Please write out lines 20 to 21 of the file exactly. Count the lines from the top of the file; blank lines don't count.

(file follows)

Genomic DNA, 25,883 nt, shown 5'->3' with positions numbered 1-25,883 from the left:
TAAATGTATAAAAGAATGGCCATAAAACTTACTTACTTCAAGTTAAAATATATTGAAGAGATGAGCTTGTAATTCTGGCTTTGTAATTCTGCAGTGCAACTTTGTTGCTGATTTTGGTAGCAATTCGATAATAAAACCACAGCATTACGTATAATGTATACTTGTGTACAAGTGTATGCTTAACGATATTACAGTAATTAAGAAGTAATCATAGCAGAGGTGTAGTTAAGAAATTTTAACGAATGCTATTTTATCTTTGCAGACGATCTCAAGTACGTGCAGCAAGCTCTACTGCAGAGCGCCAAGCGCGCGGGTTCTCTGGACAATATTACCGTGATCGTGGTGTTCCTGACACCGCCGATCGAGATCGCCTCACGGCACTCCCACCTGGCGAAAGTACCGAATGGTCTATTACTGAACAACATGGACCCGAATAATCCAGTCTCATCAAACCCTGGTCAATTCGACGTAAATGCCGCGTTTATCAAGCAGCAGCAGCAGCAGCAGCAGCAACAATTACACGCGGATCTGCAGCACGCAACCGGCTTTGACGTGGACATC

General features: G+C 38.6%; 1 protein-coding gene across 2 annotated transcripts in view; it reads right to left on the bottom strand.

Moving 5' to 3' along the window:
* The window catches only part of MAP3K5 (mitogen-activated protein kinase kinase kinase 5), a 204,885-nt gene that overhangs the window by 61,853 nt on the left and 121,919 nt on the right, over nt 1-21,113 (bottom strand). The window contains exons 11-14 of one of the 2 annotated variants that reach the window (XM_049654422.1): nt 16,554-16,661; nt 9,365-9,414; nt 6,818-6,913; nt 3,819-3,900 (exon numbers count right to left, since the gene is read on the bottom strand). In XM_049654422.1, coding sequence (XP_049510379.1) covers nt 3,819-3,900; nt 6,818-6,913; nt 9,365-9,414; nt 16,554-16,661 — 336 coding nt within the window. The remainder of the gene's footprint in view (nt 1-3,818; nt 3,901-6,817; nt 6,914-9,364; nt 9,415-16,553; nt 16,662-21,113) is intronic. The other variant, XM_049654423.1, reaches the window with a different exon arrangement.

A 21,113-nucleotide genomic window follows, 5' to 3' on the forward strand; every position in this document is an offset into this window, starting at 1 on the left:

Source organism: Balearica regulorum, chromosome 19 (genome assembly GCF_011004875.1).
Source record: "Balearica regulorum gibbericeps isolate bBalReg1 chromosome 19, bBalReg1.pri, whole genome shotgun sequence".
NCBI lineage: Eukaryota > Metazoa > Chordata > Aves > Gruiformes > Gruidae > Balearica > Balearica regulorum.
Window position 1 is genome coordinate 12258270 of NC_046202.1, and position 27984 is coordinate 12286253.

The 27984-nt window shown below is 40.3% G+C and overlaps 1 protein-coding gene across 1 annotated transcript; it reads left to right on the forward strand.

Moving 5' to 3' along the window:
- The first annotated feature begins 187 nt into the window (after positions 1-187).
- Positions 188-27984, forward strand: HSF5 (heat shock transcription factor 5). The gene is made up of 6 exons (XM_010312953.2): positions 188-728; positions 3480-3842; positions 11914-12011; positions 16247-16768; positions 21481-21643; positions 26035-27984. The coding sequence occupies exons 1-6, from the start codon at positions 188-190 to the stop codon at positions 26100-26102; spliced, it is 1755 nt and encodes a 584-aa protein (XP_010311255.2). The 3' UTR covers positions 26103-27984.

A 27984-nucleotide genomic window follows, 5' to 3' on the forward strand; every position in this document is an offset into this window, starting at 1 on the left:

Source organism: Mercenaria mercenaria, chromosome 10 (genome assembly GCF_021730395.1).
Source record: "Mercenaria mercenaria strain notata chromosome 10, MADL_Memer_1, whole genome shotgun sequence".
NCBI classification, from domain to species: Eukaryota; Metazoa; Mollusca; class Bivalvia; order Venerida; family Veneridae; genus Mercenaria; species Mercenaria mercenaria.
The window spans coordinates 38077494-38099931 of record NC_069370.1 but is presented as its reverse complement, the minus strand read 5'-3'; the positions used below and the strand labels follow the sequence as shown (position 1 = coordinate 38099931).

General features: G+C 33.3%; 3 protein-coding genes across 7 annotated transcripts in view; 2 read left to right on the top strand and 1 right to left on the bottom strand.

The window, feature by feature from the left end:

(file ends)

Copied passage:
General features: G+C 33.3%; 3 protein-coding genes across 7 annotated transcripts in view; 2 read left to right on the top strand and 1 right to left on the bottom strand.

The window, feature by feature from the left end: